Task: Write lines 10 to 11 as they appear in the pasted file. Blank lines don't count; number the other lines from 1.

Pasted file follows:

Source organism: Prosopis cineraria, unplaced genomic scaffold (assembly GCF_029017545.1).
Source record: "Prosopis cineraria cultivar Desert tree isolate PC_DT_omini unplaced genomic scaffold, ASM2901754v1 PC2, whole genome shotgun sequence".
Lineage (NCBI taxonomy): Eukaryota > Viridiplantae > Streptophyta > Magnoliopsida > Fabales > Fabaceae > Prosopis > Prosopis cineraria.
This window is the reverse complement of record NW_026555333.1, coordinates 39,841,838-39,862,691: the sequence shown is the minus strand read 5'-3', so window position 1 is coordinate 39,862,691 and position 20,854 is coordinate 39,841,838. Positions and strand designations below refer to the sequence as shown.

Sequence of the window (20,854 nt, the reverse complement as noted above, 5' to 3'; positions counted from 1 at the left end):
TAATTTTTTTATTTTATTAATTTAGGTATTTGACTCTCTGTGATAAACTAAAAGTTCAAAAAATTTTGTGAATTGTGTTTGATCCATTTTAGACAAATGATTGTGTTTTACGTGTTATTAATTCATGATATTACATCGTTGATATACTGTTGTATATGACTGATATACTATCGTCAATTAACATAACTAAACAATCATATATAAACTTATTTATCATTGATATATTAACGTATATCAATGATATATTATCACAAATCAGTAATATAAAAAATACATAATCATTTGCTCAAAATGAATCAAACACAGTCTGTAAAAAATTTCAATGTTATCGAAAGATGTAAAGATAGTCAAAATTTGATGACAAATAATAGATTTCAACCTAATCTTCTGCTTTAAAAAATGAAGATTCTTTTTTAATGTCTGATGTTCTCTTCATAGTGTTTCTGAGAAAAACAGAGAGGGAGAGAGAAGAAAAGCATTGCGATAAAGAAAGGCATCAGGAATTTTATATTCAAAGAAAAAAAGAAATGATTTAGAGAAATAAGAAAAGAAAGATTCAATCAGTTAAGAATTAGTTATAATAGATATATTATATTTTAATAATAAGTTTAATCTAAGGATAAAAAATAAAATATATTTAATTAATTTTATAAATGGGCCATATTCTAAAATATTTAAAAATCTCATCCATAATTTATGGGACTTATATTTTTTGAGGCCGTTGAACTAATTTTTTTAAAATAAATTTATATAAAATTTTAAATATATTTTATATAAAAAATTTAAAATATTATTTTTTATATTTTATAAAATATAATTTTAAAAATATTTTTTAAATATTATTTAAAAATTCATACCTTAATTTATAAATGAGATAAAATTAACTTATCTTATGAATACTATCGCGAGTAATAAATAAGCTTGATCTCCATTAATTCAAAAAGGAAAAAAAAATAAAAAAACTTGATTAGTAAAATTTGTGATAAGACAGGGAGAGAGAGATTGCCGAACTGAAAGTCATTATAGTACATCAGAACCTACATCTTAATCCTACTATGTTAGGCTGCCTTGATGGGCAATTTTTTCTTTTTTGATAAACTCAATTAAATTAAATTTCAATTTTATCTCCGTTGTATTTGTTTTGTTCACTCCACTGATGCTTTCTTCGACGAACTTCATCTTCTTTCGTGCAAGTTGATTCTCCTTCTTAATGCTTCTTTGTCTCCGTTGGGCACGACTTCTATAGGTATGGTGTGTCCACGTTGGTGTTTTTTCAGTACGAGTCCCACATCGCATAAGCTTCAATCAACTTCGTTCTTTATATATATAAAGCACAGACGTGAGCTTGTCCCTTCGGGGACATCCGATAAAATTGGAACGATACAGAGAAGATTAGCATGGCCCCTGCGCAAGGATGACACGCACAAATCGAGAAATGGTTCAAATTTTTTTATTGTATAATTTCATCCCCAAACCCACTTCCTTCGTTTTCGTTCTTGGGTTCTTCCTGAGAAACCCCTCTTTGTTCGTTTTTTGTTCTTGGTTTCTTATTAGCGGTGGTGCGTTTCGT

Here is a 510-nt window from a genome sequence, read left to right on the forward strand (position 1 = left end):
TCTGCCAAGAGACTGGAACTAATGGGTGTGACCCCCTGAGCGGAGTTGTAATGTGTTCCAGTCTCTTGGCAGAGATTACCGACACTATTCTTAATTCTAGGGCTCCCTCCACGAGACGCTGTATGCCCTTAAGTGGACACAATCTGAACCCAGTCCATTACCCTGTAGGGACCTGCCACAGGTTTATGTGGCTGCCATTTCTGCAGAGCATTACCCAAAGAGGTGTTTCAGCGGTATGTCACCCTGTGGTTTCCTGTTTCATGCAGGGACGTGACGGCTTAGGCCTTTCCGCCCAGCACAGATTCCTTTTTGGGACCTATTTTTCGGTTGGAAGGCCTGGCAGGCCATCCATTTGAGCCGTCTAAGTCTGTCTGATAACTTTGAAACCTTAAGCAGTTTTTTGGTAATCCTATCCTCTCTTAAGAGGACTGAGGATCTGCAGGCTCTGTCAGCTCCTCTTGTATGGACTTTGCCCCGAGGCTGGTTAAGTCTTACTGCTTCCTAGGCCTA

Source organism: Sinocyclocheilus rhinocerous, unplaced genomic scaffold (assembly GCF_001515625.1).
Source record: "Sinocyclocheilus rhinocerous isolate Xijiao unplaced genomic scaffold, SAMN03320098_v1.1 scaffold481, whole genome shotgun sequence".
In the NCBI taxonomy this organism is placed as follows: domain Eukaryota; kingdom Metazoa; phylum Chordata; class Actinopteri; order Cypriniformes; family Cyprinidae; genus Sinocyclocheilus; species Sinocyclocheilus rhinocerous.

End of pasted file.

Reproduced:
Source record: "Sinocyclocheilus rhinocerous isolate Xijiao unplaced genomic scaffold, SAMN03320098_v1.1 scaffold481, whole genome shotgun sequence".
In the NCBI taxonomy this organism is placed as follows: domain Eukaryota; kingdom Metazoa; phylum Chordata; class Actinopteri; order Cypriniformes; family Cyprinidae; genus Sinocyclocheilus; species Sinocyclocheilus rhinocerous.